gainful activity. 20 C.F.R. § 404.1574(b)(2) (1986). Her ability to engage in
substantial gainful activity meant that her prior disability had ceased, and thus is
not binding on the Secretary in this second application for benefits.” Id. See also
Squires v. Social Security Admin., Comm’n, 441 F. App’x 659, 660 (11th Cir.
2011); Mullis, 861 F.2d at 993; Thompson v. Sullivan, 878 F.2d 1108, 1110 (8th
However, this presumption may be rebutted, and Plaintiff attempts to do so
by arguing that the 2002 employment constitutes an “unsuccessful work attempt.”
See 20 C.F.R. § 404.1574(c). As correctly stated by the ALJ, this argument—as it
relates to Plaintiff’s employment here—has two prongs: (1) whether Plaintiff left
the position “because of [his] impairment,” and (2) whether Plaintiff was
“frequently absent from work because of [his] impairment.” 20 C.F.R. §
404.1574(c)(4). The ALJ’s decision that Plaintiff failed to meet either prong is
supported by substantial evidence. First, and most importantly, the ALJ provides
substantial evidence that Plaintiff failed to sufficiently demonstrate that his work
ended in April 2002 because of his claimed impairment—diabetes. (R. 58). At
the ALJ hearing, Plaintiff testified that he stopped work in April 2002 because “at
times, my sugar level would, would plummet out. I would get to the point that I
would become dizzy and nauseated, to the point that I couldn’t really function, and
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so that - - it kept happening. So, when I went in, and I talked to my physician, he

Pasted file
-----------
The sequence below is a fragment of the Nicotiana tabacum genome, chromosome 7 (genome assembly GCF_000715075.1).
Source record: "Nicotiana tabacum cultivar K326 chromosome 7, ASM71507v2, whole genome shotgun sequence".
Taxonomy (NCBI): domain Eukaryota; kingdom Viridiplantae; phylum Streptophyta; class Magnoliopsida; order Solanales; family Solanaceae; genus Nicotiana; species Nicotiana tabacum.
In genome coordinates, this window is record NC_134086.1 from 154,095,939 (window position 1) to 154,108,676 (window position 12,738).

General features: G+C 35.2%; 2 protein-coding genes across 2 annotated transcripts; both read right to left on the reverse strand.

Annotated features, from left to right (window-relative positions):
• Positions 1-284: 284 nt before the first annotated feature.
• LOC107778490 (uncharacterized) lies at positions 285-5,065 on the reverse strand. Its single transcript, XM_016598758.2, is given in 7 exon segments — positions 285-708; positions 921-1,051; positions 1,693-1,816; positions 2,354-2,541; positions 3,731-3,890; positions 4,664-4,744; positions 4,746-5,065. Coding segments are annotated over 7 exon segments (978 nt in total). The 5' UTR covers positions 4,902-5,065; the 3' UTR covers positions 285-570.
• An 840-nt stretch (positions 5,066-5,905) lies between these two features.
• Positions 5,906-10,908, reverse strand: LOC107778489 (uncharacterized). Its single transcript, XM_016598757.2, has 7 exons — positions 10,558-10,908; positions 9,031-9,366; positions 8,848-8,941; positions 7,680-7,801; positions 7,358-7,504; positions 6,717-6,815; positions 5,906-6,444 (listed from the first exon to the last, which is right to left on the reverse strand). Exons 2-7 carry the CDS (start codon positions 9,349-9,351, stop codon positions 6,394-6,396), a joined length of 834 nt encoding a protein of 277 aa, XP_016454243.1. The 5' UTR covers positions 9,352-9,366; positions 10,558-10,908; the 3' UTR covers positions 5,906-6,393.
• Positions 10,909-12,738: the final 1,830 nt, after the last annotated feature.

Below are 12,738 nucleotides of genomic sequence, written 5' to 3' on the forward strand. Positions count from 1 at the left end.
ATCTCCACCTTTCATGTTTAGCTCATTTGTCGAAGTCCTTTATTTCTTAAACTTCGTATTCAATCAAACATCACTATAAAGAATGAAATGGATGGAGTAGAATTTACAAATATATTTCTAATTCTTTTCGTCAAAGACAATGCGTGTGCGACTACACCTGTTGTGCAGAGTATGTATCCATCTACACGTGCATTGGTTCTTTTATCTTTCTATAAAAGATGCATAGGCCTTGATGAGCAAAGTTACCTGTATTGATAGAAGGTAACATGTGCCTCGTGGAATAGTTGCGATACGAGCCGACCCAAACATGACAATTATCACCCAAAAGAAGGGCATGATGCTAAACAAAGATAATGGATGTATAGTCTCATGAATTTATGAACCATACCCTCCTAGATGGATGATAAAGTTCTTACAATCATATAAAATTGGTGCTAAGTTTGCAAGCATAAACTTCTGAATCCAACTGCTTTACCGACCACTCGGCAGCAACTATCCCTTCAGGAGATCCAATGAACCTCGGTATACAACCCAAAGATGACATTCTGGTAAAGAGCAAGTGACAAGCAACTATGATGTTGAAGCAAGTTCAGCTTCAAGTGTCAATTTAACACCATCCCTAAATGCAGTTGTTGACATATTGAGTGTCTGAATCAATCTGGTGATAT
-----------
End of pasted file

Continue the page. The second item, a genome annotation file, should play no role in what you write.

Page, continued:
advised me that the best thing would be to do is to let go of the job.” Id. In
contrast, the only medical records presented for the relevant time period provide
that Plaintiff went to the Emergency Room on March 3, 2002 for subjective
fever/chills, aching joints, back pain, and possible meningitis, but he left the
hospital against medical advice with an amoxacillin prescription, (R. 580-90, 569);
Plaintiff again went to the Emergency Room on March 4, 2002 for “non-urgent”
care related to “flu-like illness” including fever/chills, muscle aches, and malaise,
(R. 566-80); and finally, Plaintiff’s March 6, 2002 medical records reveal a
diagnosis of influenza with complaints of headache and lower back pain but a
denial of any visual changes, weakness, or neck pain, (R. 564-66). Stated simply,
these March 2002 medical records offer no diabetes-related complications, and
there is also no medical indication that Plaintiff should end his employment.
Moreover, Plaintiff presented for a “routine visit” on May 13, 2002,
“ambulatory and in no acute distress.” (R. 563). Dr. Jimmerson performed a